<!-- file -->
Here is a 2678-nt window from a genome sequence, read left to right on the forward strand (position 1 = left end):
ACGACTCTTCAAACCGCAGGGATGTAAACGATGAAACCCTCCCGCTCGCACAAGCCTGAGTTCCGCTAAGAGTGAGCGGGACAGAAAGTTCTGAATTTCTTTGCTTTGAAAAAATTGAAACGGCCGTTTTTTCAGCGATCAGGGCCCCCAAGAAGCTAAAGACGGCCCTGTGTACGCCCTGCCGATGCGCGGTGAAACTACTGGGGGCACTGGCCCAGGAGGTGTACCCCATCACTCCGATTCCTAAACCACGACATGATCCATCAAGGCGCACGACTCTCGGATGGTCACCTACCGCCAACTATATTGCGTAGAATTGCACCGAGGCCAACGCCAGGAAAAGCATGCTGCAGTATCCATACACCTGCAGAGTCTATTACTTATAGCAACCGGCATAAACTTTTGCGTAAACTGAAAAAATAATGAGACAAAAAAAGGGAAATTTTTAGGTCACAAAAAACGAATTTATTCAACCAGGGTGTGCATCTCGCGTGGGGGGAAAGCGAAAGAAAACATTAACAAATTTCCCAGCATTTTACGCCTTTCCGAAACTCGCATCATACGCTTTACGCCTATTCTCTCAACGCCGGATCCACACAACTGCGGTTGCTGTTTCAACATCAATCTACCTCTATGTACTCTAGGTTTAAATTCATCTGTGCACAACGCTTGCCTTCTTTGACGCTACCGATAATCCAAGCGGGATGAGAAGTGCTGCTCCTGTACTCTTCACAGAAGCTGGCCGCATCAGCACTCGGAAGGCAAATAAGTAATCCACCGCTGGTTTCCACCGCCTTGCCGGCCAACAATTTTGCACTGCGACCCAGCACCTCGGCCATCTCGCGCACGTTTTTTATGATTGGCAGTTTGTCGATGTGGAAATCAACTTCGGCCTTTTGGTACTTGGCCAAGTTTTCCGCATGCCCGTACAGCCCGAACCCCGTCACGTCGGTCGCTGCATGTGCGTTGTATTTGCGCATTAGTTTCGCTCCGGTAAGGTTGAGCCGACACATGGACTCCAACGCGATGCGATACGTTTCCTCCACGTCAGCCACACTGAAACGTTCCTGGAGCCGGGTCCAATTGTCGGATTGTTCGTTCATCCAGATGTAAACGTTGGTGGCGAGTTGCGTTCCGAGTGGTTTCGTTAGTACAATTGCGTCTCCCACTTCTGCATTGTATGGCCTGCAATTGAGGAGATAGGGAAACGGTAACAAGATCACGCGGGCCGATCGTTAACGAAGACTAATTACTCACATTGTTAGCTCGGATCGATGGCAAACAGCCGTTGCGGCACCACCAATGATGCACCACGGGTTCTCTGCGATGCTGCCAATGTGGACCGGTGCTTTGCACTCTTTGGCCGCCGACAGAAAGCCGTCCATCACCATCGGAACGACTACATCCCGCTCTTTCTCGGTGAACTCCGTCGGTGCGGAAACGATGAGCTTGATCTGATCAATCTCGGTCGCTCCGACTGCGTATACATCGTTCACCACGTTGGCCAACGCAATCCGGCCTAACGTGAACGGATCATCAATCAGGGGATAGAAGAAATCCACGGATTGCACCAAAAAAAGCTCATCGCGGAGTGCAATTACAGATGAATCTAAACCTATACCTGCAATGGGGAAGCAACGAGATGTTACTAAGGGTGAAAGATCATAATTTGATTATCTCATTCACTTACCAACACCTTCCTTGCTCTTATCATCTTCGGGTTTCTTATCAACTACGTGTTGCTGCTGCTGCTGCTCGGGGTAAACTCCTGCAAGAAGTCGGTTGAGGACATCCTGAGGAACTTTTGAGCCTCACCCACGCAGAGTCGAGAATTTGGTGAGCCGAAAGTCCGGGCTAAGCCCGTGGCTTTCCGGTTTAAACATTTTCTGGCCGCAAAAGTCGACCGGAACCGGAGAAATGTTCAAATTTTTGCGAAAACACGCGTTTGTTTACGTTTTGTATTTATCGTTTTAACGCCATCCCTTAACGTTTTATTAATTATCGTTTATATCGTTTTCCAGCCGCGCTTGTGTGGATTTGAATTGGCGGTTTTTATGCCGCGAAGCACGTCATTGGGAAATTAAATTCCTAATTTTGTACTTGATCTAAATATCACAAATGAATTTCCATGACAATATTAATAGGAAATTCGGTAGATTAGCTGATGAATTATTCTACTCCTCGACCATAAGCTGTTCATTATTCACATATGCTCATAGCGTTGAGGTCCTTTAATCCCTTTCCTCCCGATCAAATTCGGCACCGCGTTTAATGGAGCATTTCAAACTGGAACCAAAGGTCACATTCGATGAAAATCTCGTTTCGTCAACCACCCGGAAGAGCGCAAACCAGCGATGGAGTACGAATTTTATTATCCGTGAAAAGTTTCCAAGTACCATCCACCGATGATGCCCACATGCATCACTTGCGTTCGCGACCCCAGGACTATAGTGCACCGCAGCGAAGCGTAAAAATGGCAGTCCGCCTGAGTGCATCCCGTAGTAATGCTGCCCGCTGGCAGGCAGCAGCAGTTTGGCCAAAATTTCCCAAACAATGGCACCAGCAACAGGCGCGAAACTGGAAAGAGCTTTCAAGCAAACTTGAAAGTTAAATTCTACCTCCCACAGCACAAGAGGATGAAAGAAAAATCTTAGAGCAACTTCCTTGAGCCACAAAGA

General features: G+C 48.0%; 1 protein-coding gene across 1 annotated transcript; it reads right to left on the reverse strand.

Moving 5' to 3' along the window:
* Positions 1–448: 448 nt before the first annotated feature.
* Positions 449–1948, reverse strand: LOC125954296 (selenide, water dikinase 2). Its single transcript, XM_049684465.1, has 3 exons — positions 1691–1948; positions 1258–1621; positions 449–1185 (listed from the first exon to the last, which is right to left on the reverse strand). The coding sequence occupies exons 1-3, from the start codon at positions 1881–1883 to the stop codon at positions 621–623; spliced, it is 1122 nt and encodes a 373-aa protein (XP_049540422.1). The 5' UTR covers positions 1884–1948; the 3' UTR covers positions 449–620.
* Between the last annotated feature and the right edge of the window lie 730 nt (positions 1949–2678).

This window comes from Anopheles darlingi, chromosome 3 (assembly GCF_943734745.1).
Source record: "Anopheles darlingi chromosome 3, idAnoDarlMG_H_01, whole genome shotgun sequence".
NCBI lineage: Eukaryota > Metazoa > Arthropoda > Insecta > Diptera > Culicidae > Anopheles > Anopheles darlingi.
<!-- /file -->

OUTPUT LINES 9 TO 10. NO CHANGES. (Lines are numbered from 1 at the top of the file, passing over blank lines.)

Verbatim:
Source record: "Anopheles darlingi chromosome 3, idAnoDarlMG_H_01, whole genome shotgun sequence".
NCBI lineage: Eukaryota > Metazoa > Arthropoda > Insecta > Diptera > Culicidae > Anopheles > Anopheles darlingi.